I returned to a Monaco in mourning in mid-April and strolled around the Palace forecourt beneath gloomy skies, viewing sympathy floral arrangements in long rows, inspecting whom each was from.  

I later wrote in my journal:  

The bigger the bouquet, the dirtier the deal.

Inside the Cathedral, Rainier lay buried beneath a concrete slab, next to Princess Grace.

With succession in mind, the Italian press focused on Jazmin Grace, the Prince’s illegitimate daughter.

It was the Prince’s plan to lay low in Monaco through the three-month mourning period, except for a brief trip to Singapore in July for the International Olympic Committee vote on the whereabouts of the 2012 Olympics.  

The Prince could not bring himself to sleep at the Palace, intimidated, I’d heard, by his father’s lingering presence.  

And he was angry at the audacity of someone named Jean-Paul Carteron, who, on the death of Prince Rainer, had written him a three-page letter with instructions on how to run his principality.  So angry, in fact, the Prince tasked me to target the Monaco-based Carteron for investigation.

On April 19th, I had word that the Prince wanted to see me.  

When I reached him, he was on the road from the village of Fayence to Monaco.  I conveyed my condolences and expressed concern about his father’s personal papers:  had the Prince taken steps to safeguard everything?

“This isn’t Buckingham Palace,” he replied.

Albert had been up till two in the morning the night before playing ping-pong with a Canadian girlfriend.

On April 26th, the Prince visited M-Base funereally garbed in a black suit and tie, his daily uniform during the mourning period. 

He seemed shell-shocked and told me in the elevator going up that he was "getting by," having just returned from the family apartment in Paris to go through his father's personal possessions, and before that Rome for the new Pope's benediction.

Brother-in-law Prince Ernst of Hanover was unwell and hospitalized with a pancreatic disorder from years of abusing alcohol; sister Princess Caroline had taken to her bed for three days with sciatic-nerve back pain; and Princess Stephanie was said to be feeling guilt for all the pain she had caused her father through her wild ways.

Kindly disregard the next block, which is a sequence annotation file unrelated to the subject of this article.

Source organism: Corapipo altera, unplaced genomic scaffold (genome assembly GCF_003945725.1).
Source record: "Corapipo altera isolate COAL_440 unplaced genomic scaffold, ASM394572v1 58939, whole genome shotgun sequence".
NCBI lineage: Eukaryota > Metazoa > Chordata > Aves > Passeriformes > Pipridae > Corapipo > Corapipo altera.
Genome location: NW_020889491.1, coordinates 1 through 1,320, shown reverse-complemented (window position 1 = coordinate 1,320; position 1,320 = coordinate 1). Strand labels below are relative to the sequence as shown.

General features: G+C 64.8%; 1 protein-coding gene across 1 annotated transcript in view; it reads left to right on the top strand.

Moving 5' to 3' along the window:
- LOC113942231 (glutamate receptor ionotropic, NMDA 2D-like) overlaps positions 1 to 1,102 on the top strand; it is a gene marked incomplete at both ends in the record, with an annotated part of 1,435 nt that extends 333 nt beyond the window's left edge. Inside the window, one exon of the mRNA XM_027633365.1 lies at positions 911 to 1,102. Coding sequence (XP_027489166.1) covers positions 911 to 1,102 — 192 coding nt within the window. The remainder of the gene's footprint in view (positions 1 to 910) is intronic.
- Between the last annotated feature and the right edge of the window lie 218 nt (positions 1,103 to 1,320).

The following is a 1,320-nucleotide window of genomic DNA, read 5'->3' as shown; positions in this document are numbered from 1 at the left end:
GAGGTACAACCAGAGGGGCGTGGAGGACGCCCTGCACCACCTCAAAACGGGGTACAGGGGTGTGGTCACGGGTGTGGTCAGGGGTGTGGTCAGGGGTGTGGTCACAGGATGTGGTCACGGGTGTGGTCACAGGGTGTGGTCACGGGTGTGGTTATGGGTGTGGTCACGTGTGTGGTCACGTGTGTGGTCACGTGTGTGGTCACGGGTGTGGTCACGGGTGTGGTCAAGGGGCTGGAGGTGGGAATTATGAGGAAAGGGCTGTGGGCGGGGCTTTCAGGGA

I’d hung a black tie over the inscribed photo of Rainier and Albert.  We sat—the Prince, my deputy and I—beneath it as the Prince read letters of condolence I handed him from CIA Director Porter Goss and U.S. Senator Saxby Chambliss.

We had a number of items on our agenda.

Expansion of liaison partnerships:  I proposed Ian M’s concept for expanding our program for relationships with other intelligence services, with a view to coaxing France and Russia into liaison partnerships.    

The Prince’s response:  "Do it."

Franck Biancheri:  We’d been hearing a number of rumors about the finance minister posturing himself around town as “Prince Rainier IV.”   We asked the Prince if he would like us to explore further.

His response:  “Do it.” 

Everybody in Monaco, including Biancheri, believed the Prince would choose him to be chef de cabinet (chief of staff), a crucial position that would run day-to-day activities at the Palace.

Operation Hound Dog:  Keep going, the Prince instructed, with this, his favorite operation.

Tamara Rotolo and illegitimate daughter Jazmin Grace Grimaldi:  the Prince informed us that discreet negotiations were underway with his New York-based attorney, Bobby Marx.  I offered to assist. 

The Prince replied: "Could you arrange for her to have an accident?" 

I thought Albert was kidding, but he did not smile.  

Even if kidding, such a remark was in such poor taste I let it pass without response, resulting in a brief awkward silence.  

(After the Prince left, I said to my deputy, “Did I hear right or was that my imagination?”  My deputy confirmed that he'd heard it, too.)

In other times, a flippant remark by a monarch was all it took to cause murder and mayhem. 

“Who will rid me of this meddlesome priest?” King Henry II of England was said to have uttered out loud.

Four knights of the realm were happy to oblige him.

They followed Archbishop Thomas Becket into Canterbury Cathedral and hacked him to death with their swords.